Modern, fourth and fifth-generation nuclear energy was, until the past week, about the only viable option to ease our transition from fossil fuels. The nuclear option was the only one capable of delivering the amounts of energy required within the ever narrowing window for weaning our civilization off oil, gas and coal. Solar, wind, tidal and geothermal technologies simply aren't scaleable as yet. They won't do the job in time.
Japan's ongoing nuclear meltdown has made the nuclear option a non-starter. The criticisms are simplistic, unfair even, but that really doesn't matter. The argument is closed.
So, without the nuclear safety net, we're down to some awfully tough choices. Either we stay with the existing, destructive but cheap fossil fuels or we prepare ourselves to pay a vastly greater portion of our incomes for alternative energies. When many who were once secure in middle classdom now on the ropes, the cost of survival just became an awful lot tougher.
The Japanese fiasco has been music to the ears of Big Oil, Big Coal and Big Gas, especially as it has the Left taking to the streets with torches and pitchforks demanding an end to the nuclear option.
I don't know how many people, if any, will lose their lives to the Japanese reactor disasters but I know that many millions will lose their lives this century to global warming if we paint ourselves into a corner with the fossil fuel industries. It's a tough choice and, right now, much of the public is indulging itself in an orgy of self-gratifying fear. Somehow I have this feeling that the 21st won't be a pleasant century for the timid and the hesitant.
I've come to the conclusion that the only hope we have is that we reach the (hopefully not mythical) "peak oil" moment before we cause enough damage to lead to our own extinction.
Of course, if that happens, it will only encourage the legion of naysayers, whose descendants will promptly advance the same arguments in our next environmental crisis after that.
MoS, Keith Olberman has an interesting write-up on this issue here:
@6E - in reality, we may have already reached "peak oil." Some say that our headlong dive into unconventionals (seabed drilling, tar sands, gas fracking) is the proof. Of course with the rapidly increasing demand for fossils from India, China and other rapid growth economies, it might be awful tough to accurately identify peak oil.
@LD - thanks for the Olbermann link. KO was long on rhetoric, short on particulars. He also missed what the anti-nuke club always misses - the Japan fiasco wasn't caused by the earthquakes but by the tsunami. Kind of hard to imagine a tsunami in America's Heartland, no? There is a reason why nuclear isn't suitable for inland America. It would be the strain on water resources for cooling.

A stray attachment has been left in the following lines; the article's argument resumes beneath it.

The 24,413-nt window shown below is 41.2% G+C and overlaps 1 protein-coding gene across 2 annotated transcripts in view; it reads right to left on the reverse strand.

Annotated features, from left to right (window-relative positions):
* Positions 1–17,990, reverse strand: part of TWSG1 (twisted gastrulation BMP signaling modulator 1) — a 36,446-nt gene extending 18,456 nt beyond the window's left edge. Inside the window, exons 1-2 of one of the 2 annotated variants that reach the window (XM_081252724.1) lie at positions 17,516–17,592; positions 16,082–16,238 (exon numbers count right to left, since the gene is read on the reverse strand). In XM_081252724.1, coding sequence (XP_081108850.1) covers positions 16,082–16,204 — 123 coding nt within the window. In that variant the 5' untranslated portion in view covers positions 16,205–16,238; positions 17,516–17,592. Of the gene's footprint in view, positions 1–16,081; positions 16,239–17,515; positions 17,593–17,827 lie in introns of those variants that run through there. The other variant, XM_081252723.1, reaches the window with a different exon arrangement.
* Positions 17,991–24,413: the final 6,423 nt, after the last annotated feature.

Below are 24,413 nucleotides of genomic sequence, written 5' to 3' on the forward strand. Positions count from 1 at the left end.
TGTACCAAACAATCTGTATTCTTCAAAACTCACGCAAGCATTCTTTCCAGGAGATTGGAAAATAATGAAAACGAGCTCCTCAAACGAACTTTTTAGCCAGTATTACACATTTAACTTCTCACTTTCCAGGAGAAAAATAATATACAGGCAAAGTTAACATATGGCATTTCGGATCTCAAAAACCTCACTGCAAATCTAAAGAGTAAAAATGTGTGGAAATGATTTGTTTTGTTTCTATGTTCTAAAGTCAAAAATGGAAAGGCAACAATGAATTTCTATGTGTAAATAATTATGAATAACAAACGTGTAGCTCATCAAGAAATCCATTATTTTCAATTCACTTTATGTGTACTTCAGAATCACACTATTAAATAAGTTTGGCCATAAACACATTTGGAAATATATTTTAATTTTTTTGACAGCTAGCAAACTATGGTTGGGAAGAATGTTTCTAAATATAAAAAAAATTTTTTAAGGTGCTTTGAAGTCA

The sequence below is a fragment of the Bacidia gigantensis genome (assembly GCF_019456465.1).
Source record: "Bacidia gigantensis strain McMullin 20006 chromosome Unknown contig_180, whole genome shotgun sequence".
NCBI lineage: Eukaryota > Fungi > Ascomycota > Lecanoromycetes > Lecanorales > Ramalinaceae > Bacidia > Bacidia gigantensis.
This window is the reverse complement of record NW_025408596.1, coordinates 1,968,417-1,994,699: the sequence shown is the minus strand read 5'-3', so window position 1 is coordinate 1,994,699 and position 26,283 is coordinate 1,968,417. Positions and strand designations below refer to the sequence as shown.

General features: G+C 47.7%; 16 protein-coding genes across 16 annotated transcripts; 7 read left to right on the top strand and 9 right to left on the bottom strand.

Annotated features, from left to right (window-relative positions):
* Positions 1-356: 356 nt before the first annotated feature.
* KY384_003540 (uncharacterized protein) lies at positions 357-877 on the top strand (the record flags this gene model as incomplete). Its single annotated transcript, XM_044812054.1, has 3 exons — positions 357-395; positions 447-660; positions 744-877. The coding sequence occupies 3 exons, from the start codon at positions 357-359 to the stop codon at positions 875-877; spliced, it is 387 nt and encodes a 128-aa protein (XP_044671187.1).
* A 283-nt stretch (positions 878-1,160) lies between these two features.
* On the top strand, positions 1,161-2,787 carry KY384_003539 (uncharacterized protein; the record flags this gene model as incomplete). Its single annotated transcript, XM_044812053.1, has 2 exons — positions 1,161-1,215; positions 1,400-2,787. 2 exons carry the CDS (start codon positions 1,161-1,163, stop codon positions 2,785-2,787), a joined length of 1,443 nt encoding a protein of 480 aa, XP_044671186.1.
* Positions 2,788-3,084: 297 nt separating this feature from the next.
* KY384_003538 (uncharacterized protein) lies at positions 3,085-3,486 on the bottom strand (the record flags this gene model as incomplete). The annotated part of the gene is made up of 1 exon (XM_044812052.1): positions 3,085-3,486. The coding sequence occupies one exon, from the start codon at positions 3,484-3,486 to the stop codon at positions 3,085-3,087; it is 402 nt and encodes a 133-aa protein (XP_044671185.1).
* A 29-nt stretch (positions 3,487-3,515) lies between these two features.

I think what this means is that we are evolving, that nuclear power, regardless of its merits etc., now needs to die, its time has passed. It will force creative thought, real creative thought not based on competition. All the raw material exists, it is just a matter of imaging, then creating.
To dwell on the pros and cons, how and why is to keep nuclear power with us, why give time and attention to things which are being removed by evolutionary growth, I say let's hasten their removal.
We're evolving? Really? If this is the way we're evolving, we're facing a very short, brutal future.
I find it amusing there are so many people who view nuclear power as this amorphous entity, as though the world was festooned with Chernobyl-vintage reactors. That simplistic view certainly helps the anti-nuke narrative but all porn is dependent on fantasy - imagining, then creating.
Look, we probably have less than 15-years left to get off coal-generated power entirely. You can't imagine that away. Yet the way you're thinking, reality is going to overrun you.
Corporate owned media probably loves this disaster so they can point the finger at nuclear to take the attention away from oil... This way they can influence public opinion, and shape public policy with the bought and paid for politicians, and continue in the same old way of concentrating the wealth at the expense of the peasants and our environment.
I (anon) also wanted to add that they (the elites) love to use fear to shape public policy to suit their wants and needs.
Disaster capitalism rarely passes up an opportunity and never misses one this good. This has been an enormous victory for the Fossil Fuelers and their legislative minions.
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